The projections in the IEA's Global Energy Review report were based on more than 100 days of data and calculated based on assumptions that worldwide lockdowns currently in place would be progressively eased in the months to come. Further delays to lockdowns or a second spike in infections could therefore lead to an even sharper fall in annual energy demand and emissions.
Many European countries, including Spain, France and Belgium are currently eyeing a gradual end to coronavirus lockdowns enforced in early March as death rates and infection rates start to slow.
Echoing calls from world leaders and environment ministers earlier this week, Birol urged governments to double down on carbon reduction efforts despite the historic decrease in emissions, warning carbon emissions were expected to ramp up as soon as economies rebooted.
"If the aftermath of the 2008 financial crisis is anything to go by, we are likely to soon see a sharp rebound in emissions as economics improve," he said. "But governments can learn from that experience by putting clean energy technologies - renewables, efficiency, batteries, hydrogen and carbon capture - at the heart of their plans for economic recovery. Investing in those areas can create jobs, make economies more competitive and steer the world towards a more resilient and cleaner energy future."
A recent analysis by Carbon Brief noted that emissions have to fall 7.6 per cent every year throughout this decade to put the world on a path for less than 1.5C of warming.
Commenting on today's report, Richard Black, director of the non-profit think tank the Energy and Climate Intelligence Unit, said it contained "shocking evidence of the impact that coronavirus is having across the world". He added that its findings raised questions about how short-term Covid-19-related impacts would translate "to real-economy signals in the longer-term."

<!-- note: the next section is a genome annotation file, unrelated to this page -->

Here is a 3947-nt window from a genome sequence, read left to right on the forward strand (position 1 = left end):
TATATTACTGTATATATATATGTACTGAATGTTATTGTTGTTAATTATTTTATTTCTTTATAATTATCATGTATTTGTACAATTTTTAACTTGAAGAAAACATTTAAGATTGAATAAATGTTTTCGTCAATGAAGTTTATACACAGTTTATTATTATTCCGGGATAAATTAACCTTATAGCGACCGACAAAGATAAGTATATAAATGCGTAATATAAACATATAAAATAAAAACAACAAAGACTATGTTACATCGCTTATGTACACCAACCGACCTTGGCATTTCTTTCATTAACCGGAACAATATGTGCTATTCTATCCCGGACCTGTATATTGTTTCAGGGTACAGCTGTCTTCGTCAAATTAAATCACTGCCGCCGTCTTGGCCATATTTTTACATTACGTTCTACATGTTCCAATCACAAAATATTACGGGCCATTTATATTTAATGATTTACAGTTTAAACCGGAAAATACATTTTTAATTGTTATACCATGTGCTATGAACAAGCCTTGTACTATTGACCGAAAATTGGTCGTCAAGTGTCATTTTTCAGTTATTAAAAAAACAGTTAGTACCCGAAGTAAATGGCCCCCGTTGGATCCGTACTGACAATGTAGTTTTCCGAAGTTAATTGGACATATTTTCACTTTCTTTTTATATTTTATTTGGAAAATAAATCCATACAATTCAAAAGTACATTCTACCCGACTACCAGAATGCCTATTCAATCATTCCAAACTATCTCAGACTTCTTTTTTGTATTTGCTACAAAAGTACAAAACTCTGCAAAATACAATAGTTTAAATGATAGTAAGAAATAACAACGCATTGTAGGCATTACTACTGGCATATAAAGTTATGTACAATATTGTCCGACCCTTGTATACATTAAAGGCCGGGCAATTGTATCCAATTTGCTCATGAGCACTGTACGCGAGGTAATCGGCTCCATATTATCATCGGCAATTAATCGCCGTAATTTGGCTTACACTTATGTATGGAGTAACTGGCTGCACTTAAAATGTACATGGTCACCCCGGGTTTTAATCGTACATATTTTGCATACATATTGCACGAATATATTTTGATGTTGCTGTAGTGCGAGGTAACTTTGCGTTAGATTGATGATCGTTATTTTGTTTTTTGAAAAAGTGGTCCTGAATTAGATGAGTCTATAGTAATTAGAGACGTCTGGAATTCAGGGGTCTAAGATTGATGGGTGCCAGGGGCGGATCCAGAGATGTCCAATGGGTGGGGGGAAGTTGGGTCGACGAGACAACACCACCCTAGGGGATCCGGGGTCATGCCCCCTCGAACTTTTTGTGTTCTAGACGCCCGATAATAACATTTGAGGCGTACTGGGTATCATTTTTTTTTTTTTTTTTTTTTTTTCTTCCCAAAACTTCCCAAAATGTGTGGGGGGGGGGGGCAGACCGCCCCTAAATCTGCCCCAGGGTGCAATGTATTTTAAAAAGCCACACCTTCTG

"Coal, for example is already in long-term decline in many developed countries, oil basins like the North Sea are mature and approaching the end of their lives, and sectors like US shale are already carrying unsustainable debt levels," Black said. "All may struggle to emerge intact as the world recovers from the pandemic - but conversely, unlike previous crises like the 2008 financial crash, in the power sector renewables are now the cheapest option and as the report finds, they are squeezing out conventional forms of generation like coal and natural gas even during national lockdowns."
Black called on national leaders to stick to their promises to develop post-coronavirus stimulus packages that accelerate the clean energy transition. "If these pledges come good, and states do develop concrete recovery policies to drive the low-carbon transition, then the crisis could come to be seen as a genuine turning point for world energy markets," he said
The IEA report comes just days after senior Ministers from around the world signalled their support for green recovery packages at the Petersberg Climate Dialogue conference, with co-hosts the UK and Germany both committing to integrating climate considerations into their economic recovery plans.